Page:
While the loose scrum fought in chaos, two men of the banner group tried to slip past to race for the roof with their red flag. They managed to reach the second floor before they were pinned down by machine-gun fire. The regiment claimed that a second attempt at 10.50 p.m. succeeded and the red flag flew from the cupola of the Reichstag. This version must be treated with extreme caution, since Soviet propaganda was fixated with the idea of the Reichstag being captured by 1 May. Whatever the exact time, the `hoisting of the Red Flag of Victory' was a superficial gesture at that stage, since even the official accounts acknowledge the ferocity of the fighting, which continued all night. As the Soviet troops fought their way upstairs, the Germans from the cellars attacked them from behind. At one point Lieutenant Klochkov saw a group of his soldiers crouched in a circle as if examining something on the floor. They all suddenly leaped back together and he saw that it was a hole. The group had just dropped grenades in unison on to the heads of unsuspecting Germans on the floor below.
Beevor (365-6) Berlin: The Downfall 1945

Russian graffiti inside the Reichstag in Berlin written by victorious Soviet soldiers in 1945. Hidden for 30 years, the graffiti was rediscovered by architect Sir Norman Foster and his team when they began work on the building in 1995 and preserved as part of the concept of the Reichstag as a "living museum" of German history.
The Nazis' enemies had first been able to visualize their moment of vengeance just over two years before. On 1 February 1943, an angry Soviet colonel collared a group of emaciated German prisoners in the rubble of Stalingrad. "That's how Berlin is going to look!" he yelled, pointing to the ruined buildings all around. When I read those words some six years ago, I sensed immediately what my next book had to be. Among the graffiti preserved on the Reichstag's walls in Berlin, one can still see the two cities linked by Russians exulting in their revenge, forcing the invaders from their furthest point of eastward advance right back to the heart of the Reich.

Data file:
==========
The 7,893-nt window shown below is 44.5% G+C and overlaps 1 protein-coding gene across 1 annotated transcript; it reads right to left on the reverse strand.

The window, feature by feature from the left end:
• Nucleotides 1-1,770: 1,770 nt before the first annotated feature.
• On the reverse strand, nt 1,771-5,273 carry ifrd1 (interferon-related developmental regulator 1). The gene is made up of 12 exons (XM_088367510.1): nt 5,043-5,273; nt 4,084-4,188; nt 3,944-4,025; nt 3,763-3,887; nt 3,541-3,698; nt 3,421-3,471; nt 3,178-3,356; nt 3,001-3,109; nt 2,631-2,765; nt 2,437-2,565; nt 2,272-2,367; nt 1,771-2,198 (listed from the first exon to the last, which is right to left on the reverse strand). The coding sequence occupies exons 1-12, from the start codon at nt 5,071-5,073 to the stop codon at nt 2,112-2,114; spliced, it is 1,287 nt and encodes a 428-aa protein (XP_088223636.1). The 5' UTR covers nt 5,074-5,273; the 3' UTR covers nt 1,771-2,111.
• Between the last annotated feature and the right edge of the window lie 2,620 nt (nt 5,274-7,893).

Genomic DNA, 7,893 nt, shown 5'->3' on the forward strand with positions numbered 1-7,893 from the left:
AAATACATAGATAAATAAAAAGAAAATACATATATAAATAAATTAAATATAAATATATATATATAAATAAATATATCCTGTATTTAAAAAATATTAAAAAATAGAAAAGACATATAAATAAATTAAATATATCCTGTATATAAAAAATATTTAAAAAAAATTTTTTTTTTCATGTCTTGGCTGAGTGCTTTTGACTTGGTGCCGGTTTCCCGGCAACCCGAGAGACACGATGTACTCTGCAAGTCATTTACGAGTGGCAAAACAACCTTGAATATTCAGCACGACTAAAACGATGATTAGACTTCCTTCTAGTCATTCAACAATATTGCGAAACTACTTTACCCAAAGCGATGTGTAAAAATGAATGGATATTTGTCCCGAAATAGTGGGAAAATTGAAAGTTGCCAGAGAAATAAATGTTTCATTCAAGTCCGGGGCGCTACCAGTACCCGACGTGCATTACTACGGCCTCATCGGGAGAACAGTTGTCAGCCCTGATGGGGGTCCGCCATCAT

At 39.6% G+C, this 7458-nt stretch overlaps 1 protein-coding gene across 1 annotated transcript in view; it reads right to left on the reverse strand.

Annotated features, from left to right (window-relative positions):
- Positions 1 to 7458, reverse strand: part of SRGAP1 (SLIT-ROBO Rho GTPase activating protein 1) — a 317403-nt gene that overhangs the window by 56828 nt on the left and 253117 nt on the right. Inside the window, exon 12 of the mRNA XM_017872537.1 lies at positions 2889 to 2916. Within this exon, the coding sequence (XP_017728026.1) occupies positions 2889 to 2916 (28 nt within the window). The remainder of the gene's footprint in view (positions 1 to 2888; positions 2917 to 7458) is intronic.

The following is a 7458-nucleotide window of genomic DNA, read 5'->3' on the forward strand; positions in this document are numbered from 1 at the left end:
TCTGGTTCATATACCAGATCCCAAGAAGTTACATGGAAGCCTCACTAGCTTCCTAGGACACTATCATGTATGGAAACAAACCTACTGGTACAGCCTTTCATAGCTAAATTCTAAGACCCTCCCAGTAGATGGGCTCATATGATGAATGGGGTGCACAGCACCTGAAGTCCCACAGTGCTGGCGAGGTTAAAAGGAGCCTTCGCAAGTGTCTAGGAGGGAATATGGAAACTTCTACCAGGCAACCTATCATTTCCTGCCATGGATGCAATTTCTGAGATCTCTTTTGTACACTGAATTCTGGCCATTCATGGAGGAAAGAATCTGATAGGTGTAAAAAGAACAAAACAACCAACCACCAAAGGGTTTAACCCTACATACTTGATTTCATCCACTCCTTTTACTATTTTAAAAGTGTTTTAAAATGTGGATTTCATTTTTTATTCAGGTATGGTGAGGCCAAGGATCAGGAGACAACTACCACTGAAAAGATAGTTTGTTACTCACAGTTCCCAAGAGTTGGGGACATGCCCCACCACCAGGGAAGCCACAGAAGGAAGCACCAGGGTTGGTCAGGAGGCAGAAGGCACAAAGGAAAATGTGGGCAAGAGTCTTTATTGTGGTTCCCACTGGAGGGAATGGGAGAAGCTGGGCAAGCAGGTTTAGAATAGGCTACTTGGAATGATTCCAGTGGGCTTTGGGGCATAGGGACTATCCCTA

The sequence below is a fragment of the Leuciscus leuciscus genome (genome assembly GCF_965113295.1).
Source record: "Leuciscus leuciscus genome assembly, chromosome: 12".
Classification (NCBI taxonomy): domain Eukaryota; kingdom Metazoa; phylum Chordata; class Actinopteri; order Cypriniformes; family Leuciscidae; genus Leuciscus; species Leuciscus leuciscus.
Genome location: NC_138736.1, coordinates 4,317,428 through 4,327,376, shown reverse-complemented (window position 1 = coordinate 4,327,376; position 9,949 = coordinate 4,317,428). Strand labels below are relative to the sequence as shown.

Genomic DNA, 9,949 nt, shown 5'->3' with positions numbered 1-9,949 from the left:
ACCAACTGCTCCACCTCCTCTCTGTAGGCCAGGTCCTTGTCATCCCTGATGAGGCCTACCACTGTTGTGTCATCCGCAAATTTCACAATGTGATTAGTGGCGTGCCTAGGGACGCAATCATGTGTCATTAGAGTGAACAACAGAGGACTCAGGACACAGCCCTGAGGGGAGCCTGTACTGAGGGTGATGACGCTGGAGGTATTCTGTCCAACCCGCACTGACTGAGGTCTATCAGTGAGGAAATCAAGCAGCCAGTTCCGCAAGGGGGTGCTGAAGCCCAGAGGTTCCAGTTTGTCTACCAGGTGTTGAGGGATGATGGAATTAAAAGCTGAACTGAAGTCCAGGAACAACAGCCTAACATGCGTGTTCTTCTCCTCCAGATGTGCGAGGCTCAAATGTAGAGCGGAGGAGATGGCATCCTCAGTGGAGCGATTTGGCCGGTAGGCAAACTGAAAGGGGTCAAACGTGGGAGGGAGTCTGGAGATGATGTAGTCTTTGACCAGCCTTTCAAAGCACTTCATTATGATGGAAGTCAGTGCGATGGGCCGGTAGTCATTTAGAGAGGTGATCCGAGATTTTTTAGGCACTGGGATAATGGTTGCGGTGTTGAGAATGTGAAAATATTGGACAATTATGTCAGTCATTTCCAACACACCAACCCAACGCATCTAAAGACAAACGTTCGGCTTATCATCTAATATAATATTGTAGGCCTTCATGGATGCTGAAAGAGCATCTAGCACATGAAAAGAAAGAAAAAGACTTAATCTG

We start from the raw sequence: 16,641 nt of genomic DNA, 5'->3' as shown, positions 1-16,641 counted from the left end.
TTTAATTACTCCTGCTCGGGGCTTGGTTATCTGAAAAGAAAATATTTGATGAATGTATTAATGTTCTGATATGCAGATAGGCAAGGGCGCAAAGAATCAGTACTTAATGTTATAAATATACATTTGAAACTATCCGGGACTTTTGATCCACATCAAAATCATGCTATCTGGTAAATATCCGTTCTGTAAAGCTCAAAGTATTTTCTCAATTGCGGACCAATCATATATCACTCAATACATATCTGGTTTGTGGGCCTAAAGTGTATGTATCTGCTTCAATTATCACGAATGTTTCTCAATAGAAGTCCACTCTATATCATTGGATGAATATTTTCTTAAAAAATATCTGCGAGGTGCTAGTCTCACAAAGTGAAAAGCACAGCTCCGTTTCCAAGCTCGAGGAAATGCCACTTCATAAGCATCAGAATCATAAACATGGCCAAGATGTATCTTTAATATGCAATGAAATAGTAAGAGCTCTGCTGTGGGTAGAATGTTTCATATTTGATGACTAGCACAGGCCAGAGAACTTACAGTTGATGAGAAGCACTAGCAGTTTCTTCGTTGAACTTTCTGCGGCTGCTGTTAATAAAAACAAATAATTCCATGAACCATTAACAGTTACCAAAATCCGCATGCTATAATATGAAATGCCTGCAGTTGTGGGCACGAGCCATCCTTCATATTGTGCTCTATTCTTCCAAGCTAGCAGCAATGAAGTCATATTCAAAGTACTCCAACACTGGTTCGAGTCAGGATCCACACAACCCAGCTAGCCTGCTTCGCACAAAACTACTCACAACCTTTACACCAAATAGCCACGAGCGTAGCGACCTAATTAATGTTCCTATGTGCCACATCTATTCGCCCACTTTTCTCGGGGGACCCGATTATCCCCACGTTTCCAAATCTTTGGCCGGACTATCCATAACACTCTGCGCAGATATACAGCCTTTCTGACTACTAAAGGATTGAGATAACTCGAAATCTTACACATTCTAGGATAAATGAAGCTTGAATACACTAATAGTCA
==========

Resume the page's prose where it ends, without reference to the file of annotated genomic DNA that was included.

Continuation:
From the preface to Antony Beevor's
In one of the rooms that keeps the preserved graffiti displayed

Sergey Larenkov is a photographer who blends photos from WWII with current ones; here are a few of his showing the Reichstag and Brandenburg Gate from
In the first week of March, 2011, a 30-year old Canadian tourist was arrested on Saturday for posing for a photograph while giving the infamous Nazi salute outside the Reichstag according to the Telegraph. Berlin police arrived on the scene within seconds, handcuffed him and took his camera's memory card. The pose is a chargeable offence of up to six months in prison, yet the man was freed after being held in custody for several hours.

Konzerthaus Clou (Markthalle III)
Here on May 1 1927 the first mass event of the Nazis in Berlin where Adolf Hitler appeared took place. It served as the replacement to the Reichstag after the latter's damage through arson. Its rebuilding in 1934 adapted the building within new, encased columns which, like the walls, were painted with horizontal stripes and indirectly illuminated, which almost seemed to float the ceiling with the illuminated coloured glass-headlights. The programme too changed with the conversion with the new focus on dances and balls for which a dance floor of 400 m² was available. At the end of the 1930s it came into the possession of the Zentralverlag of the NSDAP, Franz Eher Nachfolger GmbH, which published the Nazi propaganda papers “Völkischer Beobachter”, “Schwarzes Korps” and “Der Angriff'. The publishing house set up its Berlin office here and in the adjacent neighboring rooms, Zimmerstraße 87-89. The printing presses were in the neighbouring houses Zimmerstraße 87-89. After the war, the SED Party Party of New Germany printed its material from here.  The concert hall, which had already been closed due to the war, became to an extent involved in the extermination programme, serving in 1943 as one of the collection points in the so-called "factory" with the arrest of the last Jews, spared until then by deportation, who were still compulsorily employed in the Berlin armaments workshops until February 27. The Gestapo used the building for torture and interrogations.  Toward the end of the Second World War airplanes destroyed the facilities of the former market hall up to the front building and its western side wing on the Zimmerstraße. After the construction of the Berlin Wall in 1961 directly in front of the house it lay until 1989 in the inaccessible border zone. The site became a no-go area because the Berlin Wall was built right in front of it and the border guards of the DDR used it. In the building, machines were still produced until 1992. After a reconstruction completed in mid-2006, the street and rear façade as well as the passage in the new splendour and a newly added memorial tablet inform you about the history of the house. In the building today art galleries are mainly rented out. From January 2011 to November 2014, the permanent exhibition "STASI" was on the ground floor on the history of the DDR's state security.
The Swiss Embassy near the Reichstag was used as Soviet Red Army HQ during the battle for Berlin. This building is in fact the only one to emerge intact after the war.